The purpose of the chapter is to develop the pragmatic logical framework for safeguarding successful Public–Private Partnership (PPP) implementations in water supply in emerging markets. The case analysis related to the research question of how efficacy of PPP implementations could be improved revealed considerable shortfalls within the current modus operandi. The research was limited to urban water utilities of Kazakhstan, Kyrgyzstan, Tajikistan and Uzbekistan with implications most relevant for emerging markets conditions. The proposed logical framework could improve efficacy and sustainability of PPP undertakings in water supply in developing countries. The framework is centred on the simple question: ‘What would constitute a meaningful quid pro quo within the envisioned PPP arrangement to eligible counterparts?’ The framework would necessitate properly answering many complex and uncomfortable questions of PPP arrangements, especially in terms of performance management, public accountability and underlying benefits to the parties. PPP in water utilities is a popular notion amongst governments and the international financial institutions (IFIs). PPP is commonly considered to be a tool for providing an optimal solution to chronic problems of water utilities in terms of underperformance and underinvestment. In-spite of massive efforts of modernization and institutional upgrade of the water utilities in Central Asia, success rate with PPP modalities is still rather low.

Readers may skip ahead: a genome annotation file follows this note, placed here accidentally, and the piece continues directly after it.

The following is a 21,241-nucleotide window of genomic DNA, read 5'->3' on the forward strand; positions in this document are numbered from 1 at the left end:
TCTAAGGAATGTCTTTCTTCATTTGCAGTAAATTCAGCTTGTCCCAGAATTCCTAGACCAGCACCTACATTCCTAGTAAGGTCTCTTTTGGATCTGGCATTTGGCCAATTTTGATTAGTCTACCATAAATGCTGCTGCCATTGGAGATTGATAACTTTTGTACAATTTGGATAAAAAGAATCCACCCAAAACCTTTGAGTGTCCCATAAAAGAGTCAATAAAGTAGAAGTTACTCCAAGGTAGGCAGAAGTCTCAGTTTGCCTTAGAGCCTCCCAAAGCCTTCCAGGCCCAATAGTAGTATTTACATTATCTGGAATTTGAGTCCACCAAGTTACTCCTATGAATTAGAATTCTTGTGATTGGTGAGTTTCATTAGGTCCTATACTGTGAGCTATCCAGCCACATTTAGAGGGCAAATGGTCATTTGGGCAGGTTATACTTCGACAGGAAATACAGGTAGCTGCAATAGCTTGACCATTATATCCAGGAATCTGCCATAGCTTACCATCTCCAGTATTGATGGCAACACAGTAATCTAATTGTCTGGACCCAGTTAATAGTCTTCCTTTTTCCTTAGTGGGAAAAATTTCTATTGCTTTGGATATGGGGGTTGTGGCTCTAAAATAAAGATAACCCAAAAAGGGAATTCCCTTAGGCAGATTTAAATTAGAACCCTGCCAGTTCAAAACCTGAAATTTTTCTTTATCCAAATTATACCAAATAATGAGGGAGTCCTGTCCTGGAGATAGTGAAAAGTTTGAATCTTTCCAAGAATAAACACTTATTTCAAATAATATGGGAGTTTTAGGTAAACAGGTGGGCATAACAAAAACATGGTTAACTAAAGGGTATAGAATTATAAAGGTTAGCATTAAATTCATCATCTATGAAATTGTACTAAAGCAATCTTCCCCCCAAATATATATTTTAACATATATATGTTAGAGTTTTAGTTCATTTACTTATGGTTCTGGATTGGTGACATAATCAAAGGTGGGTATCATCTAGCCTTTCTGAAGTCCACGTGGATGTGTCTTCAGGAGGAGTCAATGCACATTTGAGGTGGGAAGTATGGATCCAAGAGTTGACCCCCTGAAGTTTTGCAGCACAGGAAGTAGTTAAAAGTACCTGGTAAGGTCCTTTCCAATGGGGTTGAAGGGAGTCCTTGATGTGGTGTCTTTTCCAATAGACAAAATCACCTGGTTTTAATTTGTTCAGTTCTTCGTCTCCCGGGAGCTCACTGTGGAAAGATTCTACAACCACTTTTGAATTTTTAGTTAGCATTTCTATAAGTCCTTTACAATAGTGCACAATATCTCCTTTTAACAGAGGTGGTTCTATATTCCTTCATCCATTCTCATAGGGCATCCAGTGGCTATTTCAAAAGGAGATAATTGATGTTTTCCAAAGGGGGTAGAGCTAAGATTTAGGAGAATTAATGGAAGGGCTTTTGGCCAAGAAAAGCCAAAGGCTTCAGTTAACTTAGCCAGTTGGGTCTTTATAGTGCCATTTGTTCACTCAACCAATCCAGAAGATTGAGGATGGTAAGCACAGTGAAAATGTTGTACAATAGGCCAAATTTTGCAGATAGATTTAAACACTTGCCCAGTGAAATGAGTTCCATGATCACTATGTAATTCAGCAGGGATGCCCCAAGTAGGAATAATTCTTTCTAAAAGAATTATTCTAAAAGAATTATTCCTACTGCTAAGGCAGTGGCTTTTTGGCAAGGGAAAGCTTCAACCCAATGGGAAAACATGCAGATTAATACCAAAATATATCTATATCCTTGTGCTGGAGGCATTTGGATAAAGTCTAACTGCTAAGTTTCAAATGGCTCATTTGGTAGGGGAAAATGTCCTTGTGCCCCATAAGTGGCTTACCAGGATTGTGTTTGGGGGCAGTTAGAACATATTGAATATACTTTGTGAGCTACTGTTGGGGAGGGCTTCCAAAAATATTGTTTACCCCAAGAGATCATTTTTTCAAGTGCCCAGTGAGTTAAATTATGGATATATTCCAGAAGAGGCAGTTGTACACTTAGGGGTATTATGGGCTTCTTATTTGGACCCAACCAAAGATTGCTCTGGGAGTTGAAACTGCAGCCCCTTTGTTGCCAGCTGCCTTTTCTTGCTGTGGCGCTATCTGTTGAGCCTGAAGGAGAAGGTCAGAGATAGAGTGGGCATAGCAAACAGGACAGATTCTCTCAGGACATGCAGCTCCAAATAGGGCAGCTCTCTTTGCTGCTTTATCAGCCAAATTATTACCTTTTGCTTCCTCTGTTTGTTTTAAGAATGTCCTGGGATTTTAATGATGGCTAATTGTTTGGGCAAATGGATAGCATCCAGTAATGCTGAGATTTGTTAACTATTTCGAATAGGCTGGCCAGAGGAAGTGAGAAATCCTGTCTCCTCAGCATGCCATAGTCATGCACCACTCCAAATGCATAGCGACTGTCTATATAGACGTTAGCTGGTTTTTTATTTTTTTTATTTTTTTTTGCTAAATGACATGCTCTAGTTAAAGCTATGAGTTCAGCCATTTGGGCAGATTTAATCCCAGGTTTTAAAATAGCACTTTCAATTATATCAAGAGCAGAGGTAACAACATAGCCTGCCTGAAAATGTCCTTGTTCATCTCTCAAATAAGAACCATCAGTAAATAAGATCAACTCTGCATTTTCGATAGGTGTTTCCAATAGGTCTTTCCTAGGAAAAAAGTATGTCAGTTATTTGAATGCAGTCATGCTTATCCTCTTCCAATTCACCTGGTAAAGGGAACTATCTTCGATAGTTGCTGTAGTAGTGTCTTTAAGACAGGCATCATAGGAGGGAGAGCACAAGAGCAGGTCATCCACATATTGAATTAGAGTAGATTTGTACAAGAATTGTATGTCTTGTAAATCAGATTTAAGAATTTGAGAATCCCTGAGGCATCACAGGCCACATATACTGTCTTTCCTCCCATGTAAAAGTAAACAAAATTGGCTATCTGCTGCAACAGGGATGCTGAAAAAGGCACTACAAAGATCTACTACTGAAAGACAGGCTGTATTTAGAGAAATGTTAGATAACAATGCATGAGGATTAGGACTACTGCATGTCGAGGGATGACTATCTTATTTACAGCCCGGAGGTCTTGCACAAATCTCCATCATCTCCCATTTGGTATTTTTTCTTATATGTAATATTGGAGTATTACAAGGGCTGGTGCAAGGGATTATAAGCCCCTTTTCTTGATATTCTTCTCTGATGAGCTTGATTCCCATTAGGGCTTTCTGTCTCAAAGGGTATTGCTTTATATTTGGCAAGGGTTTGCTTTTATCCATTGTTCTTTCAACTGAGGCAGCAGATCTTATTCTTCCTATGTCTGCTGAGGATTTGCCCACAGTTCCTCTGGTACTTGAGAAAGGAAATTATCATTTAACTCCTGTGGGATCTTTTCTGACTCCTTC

Volkova, T. and Sattarov, M. (2017), "Practical Considerations on the Implementation of Public–Private Partnership in Water Utilities in Emerging Markets of Central Asia", Leitão, J., de Morais Sarmento, E. and Aleluia, J. (Ed.) The Emerald Handbook of Public–Private Partnerships in Developing and Emerging Economies, Emerald Publishing Limited, pp. 513-536. https://doi.org/10.1108/978-1-78714-493-420171019Download as .RIS
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